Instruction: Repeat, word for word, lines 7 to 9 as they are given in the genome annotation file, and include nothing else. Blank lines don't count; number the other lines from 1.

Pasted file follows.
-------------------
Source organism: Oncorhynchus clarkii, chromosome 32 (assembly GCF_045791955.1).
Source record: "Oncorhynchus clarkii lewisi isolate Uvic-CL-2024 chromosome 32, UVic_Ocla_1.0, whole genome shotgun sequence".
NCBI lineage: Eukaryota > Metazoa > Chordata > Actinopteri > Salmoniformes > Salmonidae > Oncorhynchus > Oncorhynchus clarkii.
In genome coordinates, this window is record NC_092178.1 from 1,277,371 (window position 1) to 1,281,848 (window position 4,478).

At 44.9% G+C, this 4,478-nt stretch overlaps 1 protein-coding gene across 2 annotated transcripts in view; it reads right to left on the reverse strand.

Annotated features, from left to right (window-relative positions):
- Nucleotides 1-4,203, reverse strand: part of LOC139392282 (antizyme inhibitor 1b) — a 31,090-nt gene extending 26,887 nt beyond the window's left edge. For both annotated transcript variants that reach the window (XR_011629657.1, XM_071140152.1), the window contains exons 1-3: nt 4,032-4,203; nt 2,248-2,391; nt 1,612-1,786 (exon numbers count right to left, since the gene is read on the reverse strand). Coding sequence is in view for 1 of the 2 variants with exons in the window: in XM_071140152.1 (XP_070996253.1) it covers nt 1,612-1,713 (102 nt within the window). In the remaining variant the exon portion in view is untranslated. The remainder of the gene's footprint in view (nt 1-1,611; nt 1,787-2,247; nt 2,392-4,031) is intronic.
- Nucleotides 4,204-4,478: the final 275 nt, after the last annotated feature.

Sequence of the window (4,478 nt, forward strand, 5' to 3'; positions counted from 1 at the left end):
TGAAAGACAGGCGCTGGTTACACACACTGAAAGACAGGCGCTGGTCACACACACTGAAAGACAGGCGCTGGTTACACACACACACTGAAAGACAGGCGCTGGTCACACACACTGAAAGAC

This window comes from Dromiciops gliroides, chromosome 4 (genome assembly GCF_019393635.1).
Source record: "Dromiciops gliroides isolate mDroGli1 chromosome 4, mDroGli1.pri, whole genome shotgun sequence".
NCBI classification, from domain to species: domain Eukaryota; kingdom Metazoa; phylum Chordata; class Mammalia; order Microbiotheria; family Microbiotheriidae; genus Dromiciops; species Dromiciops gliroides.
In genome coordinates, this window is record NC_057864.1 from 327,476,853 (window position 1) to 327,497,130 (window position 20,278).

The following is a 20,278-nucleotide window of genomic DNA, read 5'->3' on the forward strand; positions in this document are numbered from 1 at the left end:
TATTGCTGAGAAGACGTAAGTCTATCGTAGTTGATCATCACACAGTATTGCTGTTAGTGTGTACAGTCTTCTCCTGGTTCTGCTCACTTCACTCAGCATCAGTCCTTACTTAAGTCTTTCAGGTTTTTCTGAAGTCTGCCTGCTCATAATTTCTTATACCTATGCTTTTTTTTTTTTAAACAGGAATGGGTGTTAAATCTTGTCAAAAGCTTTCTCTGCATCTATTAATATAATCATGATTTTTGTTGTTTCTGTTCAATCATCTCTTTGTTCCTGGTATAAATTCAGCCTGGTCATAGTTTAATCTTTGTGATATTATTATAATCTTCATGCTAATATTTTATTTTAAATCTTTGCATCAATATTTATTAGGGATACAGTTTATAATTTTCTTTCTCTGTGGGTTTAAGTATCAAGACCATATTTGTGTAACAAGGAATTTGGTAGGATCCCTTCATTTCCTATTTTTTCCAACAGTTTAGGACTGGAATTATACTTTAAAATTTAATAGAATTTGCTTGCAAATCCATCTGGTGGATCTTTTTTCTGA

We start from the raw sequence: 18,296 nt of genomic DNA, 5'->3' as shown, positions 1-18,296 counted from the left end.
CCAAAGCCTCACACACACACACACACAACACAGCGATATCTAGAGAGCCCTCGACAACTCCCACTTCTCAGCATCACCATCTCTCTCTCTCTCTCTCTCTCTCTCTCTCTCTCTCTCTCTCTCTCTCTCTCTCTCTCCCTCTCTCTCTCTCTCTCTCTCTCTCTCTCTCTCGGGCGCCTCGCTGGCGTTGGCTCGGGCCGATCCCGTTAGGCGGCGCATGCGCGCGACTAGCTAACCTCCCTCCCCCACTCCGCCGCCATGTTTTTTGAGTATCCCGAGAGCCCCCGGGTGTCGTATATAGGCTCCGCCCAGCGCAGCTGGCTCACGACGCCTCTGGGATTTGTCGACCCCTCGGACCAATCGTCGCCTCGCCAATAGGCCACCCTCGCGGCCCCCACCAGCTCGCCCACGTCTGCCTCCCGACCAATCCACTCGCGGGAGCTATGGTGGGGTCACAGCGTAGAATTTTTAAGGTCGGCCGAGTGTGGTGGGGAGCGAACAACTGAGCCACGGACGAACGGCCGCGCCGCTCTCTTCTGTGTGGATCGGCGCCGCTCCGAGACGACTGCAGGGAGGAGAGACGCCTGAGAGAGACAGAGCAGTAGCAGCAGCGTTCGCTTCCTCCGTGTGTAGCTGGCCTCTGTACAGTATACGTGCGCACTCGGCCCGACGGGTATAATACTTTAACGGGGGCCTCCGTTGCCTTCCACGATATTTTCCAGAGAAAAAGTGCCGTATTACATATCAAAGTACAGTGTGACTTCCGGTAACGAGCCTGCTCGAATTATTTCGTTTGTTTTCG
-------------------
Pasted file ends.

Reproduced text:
- Nucleotides 1-4,203, reverse strand: part of LOC139392282 (antizyme inhibitor 1b) — a 31,090-nt gene extending 26,887 nt beyond the window's left edge. For both annotated transcript variants that reach the window (XR_011629657.1, XM_071140152.1), the window contains exons 1-3: nt 4,032-4,203; nt 2,248-2,391; nt 1,612-1,786 (exon numbers count right to left, since the gene is read on the reverse strand). Coding sequence is in view for 1 of the 2 variants with exons in the window: in XM_071140152.1 (XP_070996253.1) it covers nt 1,612-1,713 (102 nt within the window). In the remaining variant the exon portion in view is untranslated. The remainder of the gene's footprint in view (nt 1-1,611; nt 1,787-2,247; nt 2,392-4,031) is intronic.
- Nucleotides 4,204-4,478: the final 275 nt, after the last annotated feature.

Sequence of the window (4,478 nt, forward strand, 5' to 3'; positions counted from 1 at the left end):